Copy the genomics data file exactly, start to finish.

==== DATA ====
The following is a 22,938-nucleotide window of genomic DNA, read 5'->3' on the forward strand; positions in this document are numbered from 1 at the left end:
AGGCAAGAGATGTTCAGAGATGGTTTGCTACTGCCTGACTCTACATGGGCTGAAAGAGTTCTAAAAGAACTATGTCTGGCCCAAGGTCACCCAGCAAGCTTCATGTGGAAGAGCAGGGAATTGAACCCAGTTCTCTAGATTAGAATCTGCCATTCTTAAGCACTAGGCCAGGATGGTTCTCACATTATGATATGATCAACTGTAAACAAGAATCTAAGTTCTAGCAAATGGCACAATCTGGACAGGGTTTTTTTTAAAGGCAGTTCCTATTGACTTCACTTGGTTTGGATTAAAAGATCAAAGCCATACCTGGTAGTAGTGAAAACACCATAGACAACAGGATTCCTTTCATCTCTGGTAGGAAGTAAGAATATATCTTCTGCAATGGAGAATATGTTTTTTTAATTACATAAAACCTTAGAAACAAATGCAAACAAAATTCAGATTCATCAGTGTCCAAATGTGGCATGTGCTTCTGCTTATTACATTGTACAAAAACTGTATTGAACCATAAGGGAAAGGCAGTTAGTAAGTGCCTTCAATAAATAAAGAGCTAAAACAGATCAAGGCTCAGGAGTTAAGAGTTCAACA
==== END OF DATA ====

The following is a 22,938-nucleotide window of genomic DNA, read 5'->3' on the forward strand; positions in this document are numbered from 1 at the left end:
AGGCAAGAGATGTTCAGAGATGGTTTGCTACTGCCTGACTCTACATGGGCTGAAAGAGTTCTAAAAGAACTATGTCTGGCCCAAGGTCACCCAGCAAGCTTCATGTGGAAGAGCAGGGAATTGAACCCAGTTCTCTAGATTAGAATCTGCCATTCTTAAGCACTAGGCCAGGATGGTTCTCACATTATGATATGATCAACTGTAAACAAGAATCTAAGTTCTAGCAAATGGCACAATCTGGACAGGGTTTTTTTTAAAGGCAGTTCCTATTGACTTCACTTGGTTTGGATTAAAAGATCAAAGCCATACCTGGTAGTAGTGAAAACACCATAGACAACAGGATTCCTTTCATCTCTGGTAGGAAGTAAGAATATATCTTCTGCAATGGAGAATATGTTTTTTTAATTACATAAAACCTTAGAAACAAATGCAAACAAAATTCAGATTCATCAGTGTCCAAATGTGGCATGTGCTTCTGCTTATTACATTGTACAAAAACTGTATTGAACCATAAGGGAAAGGCAGTTAGTAAGTGCCTTCAATAAATAAAGAGCTAAAACAGATCAAGGCTCAGGAGTTAAGAGTTCAACA